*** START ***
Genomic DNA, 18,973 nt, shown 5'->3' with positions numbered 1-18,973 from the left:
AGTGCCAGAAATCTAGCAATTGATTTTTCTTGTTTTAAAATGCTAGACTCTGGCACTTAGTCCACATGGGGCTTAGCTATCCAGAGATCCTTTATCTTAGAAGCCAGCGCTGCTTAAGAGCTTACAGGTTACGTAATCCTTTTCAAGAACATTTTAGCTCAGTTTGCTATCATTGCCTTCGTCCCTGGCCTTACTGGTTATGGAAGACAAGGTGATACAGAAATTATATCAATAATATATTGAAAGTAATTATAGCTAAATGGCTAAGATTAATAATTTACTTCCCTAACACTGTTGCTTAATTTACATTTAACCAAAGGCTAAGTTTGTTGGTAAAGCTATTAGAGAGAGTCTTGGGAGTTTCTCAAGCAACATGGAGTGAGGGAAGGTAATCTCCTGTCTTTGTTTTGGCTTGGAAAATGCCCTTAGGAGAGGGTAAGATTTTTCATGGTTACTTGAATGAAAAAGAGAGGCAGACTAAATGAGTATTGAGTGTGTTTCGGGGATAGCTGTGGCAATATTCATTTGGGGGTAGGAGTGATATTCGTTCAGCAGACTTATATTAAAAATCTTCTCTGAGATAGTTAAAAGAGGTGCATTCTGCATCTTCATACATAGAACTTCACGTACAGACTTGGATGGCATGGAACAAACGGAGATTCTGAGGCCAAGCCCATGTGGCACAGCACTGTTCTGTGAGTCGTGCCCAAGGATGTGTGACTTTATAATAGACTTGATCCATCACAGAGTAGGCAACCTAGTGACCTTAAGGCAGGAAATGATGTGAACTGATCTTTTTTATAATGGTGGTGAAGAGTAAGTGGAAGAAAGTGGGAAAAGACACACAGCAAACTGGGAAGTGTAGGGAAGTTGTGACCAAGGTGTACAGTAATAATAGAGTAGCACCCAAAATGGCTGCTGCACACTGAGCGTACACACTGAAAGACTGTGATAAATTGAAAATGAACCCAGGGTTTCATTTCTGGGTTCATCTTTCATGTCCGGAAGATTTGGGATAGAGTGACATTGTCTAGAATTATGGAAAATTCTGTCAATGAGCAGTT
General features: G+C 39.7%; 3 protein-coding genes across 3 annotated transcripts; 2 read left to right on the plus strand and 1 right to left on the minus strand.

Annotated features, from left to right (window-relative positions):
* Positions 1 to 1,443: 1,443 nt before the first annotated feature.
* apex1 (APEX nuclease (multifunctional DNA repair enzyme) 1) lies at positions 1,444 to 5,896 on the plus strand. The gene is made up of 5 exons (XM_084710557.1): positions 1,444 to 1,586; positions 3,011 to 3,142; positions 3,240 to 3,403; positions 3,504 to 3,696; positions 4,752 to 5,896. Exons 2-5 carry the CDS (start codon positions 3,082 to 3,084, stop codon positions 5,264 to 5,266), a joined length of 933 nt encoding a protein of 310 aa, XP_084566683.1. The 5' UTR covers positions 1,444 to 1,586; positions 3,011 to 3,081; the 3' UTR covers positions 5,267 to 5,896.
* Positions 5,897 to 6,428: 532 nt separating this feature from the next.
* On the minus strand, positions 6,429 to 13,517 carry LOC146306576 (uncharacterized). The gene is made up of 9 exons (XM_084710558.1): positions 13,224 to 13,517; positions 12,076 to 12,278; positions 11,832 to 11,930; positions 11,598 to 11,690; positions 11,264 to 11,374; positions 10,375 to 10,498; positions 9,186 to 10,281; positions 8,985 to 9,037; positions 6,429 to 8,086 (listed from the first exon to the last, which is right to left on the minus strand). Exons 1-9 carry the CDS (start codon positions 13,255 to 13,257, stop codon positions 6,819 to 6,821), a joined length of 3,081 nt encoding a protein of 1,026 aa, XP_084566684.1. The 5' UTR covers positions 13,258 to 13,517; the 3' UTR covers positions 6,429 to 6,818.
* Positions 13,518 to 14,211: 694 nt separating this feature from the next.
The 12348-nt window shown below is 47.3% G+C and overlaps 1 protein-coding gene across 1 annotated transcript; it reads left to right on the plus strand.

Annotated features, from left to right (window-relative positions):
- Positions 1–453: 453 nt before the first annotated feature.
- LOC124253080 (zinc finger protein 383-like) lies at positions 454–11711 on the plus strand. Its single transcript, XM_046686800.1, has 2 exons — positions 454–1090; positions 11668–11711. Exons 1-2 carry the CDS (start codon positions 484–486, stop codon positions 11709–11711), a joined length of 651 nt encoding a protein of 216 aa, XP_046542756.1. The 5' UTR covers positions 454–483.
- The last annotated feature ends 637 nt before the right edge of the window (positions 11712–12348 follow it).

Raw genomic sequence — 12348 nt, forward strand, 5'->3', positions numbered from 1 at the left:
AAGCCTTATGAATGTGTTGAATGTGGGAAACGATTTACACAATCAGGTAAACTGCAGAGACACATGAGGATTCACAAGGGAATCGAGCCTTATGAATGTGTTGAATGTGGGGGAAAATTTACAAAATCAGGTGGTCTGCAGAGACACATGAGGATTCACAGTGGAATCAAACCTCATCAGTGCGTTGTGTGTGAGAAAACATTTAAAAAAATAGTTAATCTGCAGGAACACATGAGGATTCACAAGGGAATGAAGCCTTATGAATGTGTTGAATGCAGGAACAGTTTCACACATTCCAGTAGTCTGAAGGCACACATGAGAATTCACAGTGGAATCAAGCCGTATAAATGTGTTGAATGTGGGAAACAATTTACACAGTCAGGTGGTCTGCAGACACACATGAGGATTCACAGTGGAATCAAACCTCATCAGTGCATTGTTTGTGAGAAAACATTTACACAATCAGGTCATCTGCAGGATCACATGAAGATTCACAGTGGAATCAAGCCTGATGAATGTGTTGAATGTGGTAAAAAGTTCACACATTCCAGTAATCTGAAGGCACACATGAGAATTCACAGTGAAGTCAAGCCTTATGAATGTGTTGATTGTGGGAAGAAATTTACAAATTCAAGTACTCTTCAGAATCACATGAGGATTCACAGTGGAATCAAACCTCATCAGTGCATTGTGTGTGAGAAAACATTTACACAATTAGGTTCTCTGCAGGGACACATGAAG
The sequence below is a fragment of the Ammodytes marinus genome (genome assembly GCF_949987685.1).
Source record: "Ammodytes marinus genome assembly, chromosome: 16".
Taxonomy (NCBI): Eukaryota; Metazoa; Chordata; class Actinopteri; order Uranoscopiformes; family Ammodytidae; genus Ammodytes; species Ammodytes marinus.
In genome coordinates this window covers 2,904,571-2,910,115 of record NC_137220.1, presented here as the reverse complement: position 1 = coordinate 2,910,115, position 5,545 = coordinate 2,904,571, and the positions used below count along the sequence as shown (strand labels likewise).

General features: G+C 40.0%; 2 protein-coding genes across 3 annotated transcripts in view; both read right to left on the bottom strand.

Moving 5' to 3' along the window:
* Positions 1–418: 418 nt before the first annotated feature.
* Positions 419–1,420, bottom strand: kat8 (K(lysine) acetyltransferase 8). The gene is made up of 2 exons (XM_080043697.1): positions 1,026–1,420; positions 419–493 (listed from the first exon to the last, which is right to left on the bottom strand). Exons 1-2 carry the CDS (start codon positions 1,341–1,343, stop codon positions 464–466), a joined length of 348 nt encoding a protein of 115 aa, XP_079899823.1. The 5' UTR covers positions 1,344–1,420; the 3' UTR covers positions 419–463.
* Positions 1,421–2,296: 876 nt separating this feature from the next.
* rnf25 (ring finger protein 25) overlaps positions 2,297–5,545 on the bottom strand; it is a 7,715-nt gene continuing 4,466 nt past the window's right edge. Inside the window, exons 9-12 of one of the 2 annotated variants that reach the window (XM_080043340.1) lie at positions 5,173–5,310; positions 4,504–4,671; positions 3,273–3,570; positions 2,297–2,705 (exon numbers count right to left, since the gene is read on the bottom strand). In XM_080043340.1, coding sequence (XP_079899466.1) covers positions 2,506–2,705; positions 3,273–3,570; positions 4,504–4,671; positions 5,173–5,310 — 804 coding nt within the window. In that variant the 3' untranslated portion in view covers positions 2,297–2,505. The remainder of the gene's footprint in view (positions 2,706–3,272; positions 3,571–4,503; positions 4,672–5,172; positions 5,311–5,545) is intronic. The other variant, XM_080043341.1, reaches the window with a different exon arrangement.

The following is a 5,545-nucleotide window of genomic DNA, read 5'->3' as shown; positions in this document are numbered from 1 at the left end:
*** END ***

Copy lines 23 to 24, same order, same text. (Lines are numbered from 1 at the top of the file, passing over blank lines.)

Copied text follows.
* Positions 1–418: 418 nt before the first annotated feature.
* Positions 419–1,420, bottom strand: kat8 (K(lysine) acetyltransferase 8). The gene is made up of 2 exons (XM_080043697.1): positions 1,026–1,420; positions 419–493 (listed from the first exon to the last, which is right to left on the bottom strand). Exons 1-2 carry the CDS (start codon positions 1,341–1,343, stop codon positions 464–466), a joined length of 348 nt encoding a protein of 115 aa, XP_079899823.1. The 5' UTR covers positions 1,344–1,420; the 3' UTR covers positions 419–463.